Community RePaint is a UK wide network of schemes that collect unwanted surplus and leftover paint, diverting it from the waste stream and redistributing it to individuals, families and communities in social need. The network, managed by Resource Futures, has been sponsored by AkzoNobel Decorative Paints UK, since 1993. There is an estimated 50 million litres of paint which remain unused annually. As managers of the network, Resource Futures offers support to community projects, local authorities and waste management companies. The project celebrated its 20th Anniversary in 2013 and has its own dedicated website http://www.communityrepaint.org.uk.
We have worked with Resource Futures for many years to manage the Community RePaint network. The advice and assistance that they offer each scheme on a day to day basis has been essential to its success and has led to a stronger network reusing more paint in the community. Our aim is to continue to grow this success and by sharing experiences, research and knowledge of both the social sector and waste management arena Resource Futures have collaboratively worked with us to develop a strategy to do this. We look forward to continuing our ongoing relationship into the future.Paul Murgett, Senior Sustainability Lead
Community RePaint aims to achieve environmental benefits through diverting paint from landfill, as well as providing social and economic benefits for stakeholders. The focus of the network is on continual growth to tackle the estimated 50 million litres of paint which remain unused annually. As well as working to grow the number of schemes within the network, specifically improving upon the geographical spread, each scheme is supported to develop their operations so optimal amounts of paint can be accepted.
To further support the Network in targetting the huge amounts of re-usable paint going to waste, Community RePaint have worked with AkzoNobel and Newlife Paints Ltd to develop the UK’s first paint remanufacturing hub for social re-use. The hub was launched in December 2015 at Community RePaint Cambridgeshire, hosted by Cambridgeshire Community Reuse and Recycling Network (CCORRN) in March. The process enables leftover and surplus or end of line paint to be collected and then remanufactured into new containers, with certain additions to ensure its longevity and quality.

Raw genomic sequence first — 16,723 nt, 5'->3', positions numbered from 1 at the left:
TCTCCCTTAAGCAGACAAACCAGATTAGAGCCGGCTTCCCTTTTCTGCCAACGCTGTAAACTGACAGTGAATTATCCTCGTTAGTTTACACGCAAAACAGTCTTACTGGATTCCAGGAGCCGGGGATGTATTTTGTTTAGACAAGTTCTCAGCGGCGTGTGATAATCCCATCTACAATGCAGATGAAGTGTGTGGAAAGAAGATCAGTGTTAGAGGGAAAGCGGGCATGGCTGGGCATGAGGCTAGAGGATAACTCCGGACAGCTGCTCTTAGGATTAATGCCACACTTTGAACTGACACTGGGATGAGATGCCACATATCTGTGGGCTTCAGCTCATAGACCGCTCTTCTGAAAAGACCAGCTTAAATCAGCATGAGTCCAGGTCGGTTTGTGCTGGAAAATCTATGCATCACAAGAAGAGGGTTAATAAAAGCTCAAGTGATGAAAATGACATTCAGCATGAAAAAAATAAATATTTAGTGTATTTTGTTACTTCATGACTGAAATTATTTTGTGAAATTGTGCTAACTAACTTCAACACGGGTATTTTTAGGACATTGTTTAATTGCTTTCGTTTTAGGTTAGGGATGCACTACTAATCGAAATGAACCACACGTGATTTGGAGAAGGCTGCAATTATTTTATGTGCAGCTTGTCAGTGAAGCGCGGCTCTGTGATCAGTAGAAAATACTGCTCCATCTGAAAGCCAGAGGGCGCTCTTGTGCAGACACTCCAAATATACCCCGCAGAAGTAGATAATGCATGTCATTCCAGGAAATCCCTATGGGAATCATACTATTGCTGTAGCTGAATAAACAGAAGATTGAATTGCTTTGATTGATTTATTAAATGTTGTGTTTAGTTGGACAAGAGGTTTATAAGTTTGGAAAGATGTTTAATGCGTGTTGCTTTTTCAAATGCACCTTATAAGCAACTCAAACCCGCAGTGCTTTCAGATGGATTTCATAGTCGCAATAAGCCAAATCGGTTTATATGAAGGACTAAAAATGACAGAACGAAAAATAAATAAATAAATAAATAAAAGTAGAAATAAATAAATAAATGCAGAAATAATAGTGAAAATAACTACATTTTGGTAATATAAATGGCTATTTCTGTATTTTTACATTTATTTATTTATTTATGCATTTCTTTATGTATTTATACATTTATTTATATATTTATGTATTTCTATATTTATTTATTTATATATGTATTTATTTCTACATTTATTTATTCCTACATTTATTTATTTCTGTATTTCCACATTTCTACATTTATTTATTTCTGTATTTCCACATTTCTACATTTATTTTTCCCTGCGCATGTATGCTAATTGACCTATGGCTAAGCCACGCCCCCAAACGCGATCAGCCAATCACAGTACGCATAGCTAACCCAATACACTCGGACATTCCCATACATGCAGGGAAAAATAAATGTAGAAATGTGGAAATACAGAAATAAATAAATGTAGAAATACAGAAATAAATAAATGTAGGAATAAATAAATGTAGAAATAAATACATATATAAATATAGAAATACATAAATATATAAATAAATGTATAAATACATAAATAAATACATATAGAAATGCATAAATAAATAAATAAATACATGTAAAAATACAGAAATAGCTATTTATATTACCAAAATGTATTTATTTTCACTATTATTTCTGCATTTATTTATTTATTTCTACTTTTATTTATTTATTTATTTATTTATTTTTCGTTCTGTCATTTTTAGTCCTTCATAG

It is estimated that the new hub will allow for an additional 60,000 litres of paint to be processed and distributed in its first year. Looking to the future, the Community RePaint Network is exploring options for a 2nd remanufacturing hub which will be launched in 2016.
Community RePaint offers expert advice and practical support to existing schemes, as well as to local authorities and organisations across the UK wanting to set up a paint reuse scheme. It also brokers national deals with paint manufacturers and DIY retailers, and develops partnerships with national organisations whose members need paint, reducing the cost of waste paint disposal and maximising the social, economic and environmental benefits from paint reuse. Community RePaint also responds to proposed legislation, carries out marketing and communications, submits funding bids and campaigns on behalf of the schemes. As well as sponsoring the network, AkzoNobel Decorative Paints UK promotes Community RePaint by including information about the programme on its colour cards, on point of sale material in DIY stores and on the back of Dulux branded paint containers.
In 2014, the network received over 446,000 litres of leftover, unwanted paint from householders, traders and paint manufacturers. Through the network over 300,000 litres of paint were distributed to 3,382 community groups and charities and over 34,000 individuals in need. These results show an increase on 2013 figures and with the number of schemes continuing to grow, should rise again in 2015.
Communities across the UK benefit as a result of homes, community centres, schools and other public access buildings being renovated with low cost paint. Community RePaint supports councils and waste management companies by diverting reusable paint from the waste stream, which can be a cost benefit, and benefits the community by reducing costs for those receiving paint. It provides a source of income for the organisations running the schemes and provides a low cost route through which traders, DIY retailers and paint manufacturers can dispose of their leftover reusable paint. Significantly, Community RePaint also demonstrates the market for a wider diversity of reused products.